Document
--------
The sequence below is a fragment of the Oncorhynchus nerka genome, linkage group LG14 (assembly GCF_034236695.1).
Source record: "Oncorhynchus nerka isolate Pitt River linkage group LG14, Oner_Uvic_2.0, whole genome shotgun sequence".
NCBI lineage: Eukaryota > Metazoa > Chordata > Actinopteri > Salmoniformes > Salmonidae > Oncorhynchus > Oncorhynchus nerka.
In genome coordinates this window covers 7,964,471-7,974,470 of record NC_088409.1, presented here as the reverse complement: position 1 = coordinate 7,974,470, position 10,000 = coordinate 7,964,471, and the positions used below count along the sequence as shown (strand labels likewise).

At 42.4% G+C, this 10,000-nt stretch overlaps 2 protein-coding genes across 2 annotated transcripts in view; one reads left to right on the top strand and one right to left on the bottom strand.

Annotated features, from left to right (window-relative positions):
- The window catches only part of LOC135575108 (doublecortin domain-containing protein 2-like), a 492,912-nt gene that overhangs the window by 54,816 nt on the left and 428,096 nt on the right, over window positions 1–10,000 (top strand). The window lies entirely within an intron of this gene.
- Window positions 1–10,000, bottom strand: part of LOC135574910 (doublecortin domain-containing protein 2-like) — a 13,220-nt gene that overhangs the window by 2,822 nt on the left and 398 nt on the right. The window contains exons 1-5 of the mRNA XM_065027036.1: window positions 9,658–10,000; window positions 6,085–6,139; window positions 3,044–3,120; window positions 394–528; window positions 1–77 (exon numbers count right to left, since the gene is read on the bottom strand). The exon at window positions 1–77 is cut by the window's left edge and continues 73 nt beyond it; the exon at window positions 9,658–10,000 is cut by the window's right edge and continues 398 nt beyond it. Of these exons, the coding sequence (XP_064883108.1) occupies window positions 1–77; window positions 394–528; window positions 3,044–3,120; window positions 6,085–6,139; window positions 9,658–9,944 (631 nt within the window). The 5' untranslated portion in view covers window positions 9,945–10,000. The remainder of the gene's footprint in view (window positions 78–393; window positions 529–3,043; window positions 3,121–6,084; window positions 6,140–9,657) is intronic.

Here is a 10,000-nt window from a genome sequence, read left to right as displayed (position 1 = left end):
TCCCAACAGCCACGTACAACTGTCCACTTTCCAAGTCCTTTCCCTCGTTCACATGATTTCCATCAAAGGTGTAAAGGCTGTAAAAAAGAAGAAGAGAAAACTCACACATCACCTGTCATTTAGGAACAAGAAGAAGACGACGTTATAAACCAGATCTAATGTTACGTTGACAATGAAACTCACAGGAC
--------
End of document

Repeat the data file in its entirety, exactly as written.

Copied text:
The sequence below is a fragment of the Oncorhynchus nerka genome, linkage group LG14 (assembly GCF_034236695.1).
Source record: "Oncorhynchus nerka isolate Pitt River linkage group LG14, Oner_Uvic_2.0, whole genome shotgun sequence".
NCBI lineage: Eukaryota > Metazoa > Chordata > Actinopteri > Salmoniformes > Salmonidae > Oncorhynchus > Oncorhynchus nerka.
In genome coordinates this window covers 7,964,471-7,974,470 of record NC_088409.1, presented here as the reverse complement: position 1 = coordinate 7,974,470, position 10,000 = coordinate 7,964,471, and the positions used below count along the sequence as shown (strand labels likewise).

At 42.4% G+C, this 10,000-nt stretch overlaps 2 protein-coding genes across 2 annotated transcripts in view; one reads left to right on the top strand and one right to left on the bottom strand.

Annotated features, from left to right (window-relative positions):
- The window catches only part of LOC135575108 (doublecortin domain-containing protein 2-like), a 492,912-nt gene that overhangs the window by 54,816 nt on the left and 428,096 nt on the right, over window positions 1–10,000 (top strand). The window lies entirely within an intron of this gene.
- Window positions 1–10,000, bottom strand: part of LOC135574910 (doublecortin domain-containing protein 2-like) — a 13,220-nt gene that overhangs the window by 2,822 nt on the left and 398 nt on the right. The window contains exons 1-5 of the mRNA XM_065027036.1: window positions 9,658–10,000; window positions 6,085–6,139; window positions 3,044–3,120; window positions 394–528; window positions 1–77 (exon numbers count right to left, since the gene is read on the bottom strand). The exon at window positions 1–77 is cut by the window's left edge and continues 73 nt beyond it; the exon at window positions 9,658–10,000 is cut by the window's right edge and continues 398 nt beyond it. Of these exons, the coding sequence (XP_064883108.1) occupies window positions 1–77; window positions 394–528; window positions 3,044–3,120; window positions 6,085–6,139; window positions 9,658–9,944 (631 nt within the window). The 5' untranslated portion in view covers window positions 9,945–10,000. The remainder of the gene's footprint in view (window positions 78–393; window positions 529–3,043; window positions 3,121–6,084; window positions 6,140–9,657) is intronic.

Here is a 10,000-nt window from a genome sequence, read left to right as displayed (position 1 = left end):
TCCCAACAGCCACGTACAACTGTCCACTTTCCAAGTCCTTTCCCTCGTTCACATGATTTCCATCAAAGGTGTAAAGGCTGTAAAAAAGAAGAAGAGAAAACTCACACATCACCTGTCATTTAGGAACAAGAAGAAGACGACGTTATAAACCAGATCTAATGTTACGTTGACAATGAAACTCACAGGAC